My Child Won’t Speak Review: Dumbstruck

February 2, 2010 by  
Filed under - Home, Reviews

3speak300MY CHILD WON’T SPEAK: Tuesday 2nd February, Channel 4, ALERT ME

Kids like this would have gone down a treat in the Victorian era.

But even in an age when adults waxed lyrical about children being seen and not heard, these young people might still have been considered odd.

For most viewers this will probably be their first encounter with selective mutism (a childhood anxiety order which prevents people from speaking at all in certain situations) but after a few minutes, quirky interest will turn into heartfelt empathy as the reality of cases like these becomes clear.

We are introduced to one 10 year old girl called Red – her parents were obviously Shawshank fans – who try to explain how difficult it is to deal with a child who chats affectionately to them, but hasn’t spoken outside the house for many years.

Her grandfather has never heard her talk, but his plan to get her chatting on a new mobile phone sees her make a little progress. Subsequently there is a touching scene in which he hears his granddaughter’s voice for the first time in an answerphone message (proving that EVERY tweeneager can be bribed by a sliding Samsung).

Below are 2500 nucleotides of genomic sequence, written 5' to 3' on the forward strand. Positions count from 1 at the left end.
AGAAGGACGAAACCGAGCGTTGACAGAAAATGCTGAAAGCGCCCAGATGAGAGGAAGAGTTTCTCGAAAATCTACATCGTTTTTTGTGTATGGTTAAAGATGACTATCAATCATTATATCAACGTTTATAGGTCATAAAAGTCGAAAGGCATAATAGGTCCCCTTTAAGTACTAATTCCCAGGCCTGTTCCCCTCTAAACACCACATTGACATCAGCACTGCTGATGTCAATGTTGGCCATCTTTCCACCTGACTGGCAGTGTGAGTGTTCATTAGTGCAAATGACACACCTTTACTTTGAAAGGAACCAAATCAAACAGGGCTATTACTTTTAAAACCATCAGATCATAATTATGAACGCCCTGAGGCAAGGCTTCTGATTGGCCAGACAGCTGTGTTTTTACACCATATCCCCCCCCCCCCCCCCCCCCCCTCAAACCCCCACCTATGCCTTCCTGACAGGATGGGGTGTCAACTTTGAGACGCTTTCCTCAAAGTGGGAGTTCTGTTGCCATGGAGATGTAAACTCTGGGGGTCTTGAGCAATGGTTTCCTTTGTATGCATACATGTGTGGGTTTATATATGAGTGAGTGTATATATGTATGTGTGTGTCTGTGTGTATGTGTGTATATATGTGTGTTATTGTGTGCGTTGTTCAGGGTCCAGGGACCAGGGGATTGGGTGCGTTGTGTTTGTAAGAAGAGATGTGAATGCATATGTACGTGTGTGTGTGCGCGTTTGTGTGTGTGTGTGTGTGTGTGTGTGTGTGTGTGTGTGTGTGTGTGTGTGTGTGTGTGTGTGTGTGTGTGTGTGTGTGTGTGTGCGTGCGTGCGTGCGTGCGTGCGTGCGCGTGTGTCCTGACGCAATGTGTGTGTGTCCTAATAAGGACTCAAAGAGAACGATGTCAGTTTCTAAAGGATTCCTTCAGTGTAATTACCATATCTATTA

Meanwhile Megan is another young girl who stopped talking after a tramatic childhood experience, but so severe is her condition that she even refuses to talk to her family. Her progress is a little more tangible though, by the end of the programme she has managed to speak in class and watching her confidence grow is heart-warming.

The third girl is a slightly different kettle of fish however. Danielle is a determined 15 year-old who was so determined to break the cycle of silence that she moved schools in an attempt to regain her confidence. It worked and she is now enjoying a more normal life, yet she still struggles to make conversation on many occasions, as one traumatic trip to the newsagents highlights.

Whether there it is relevant that all these cases are female or not is unclear. Do boys suffer from selective mutism in the same way? Judging by the gobby lads in Megan’s class, not so much…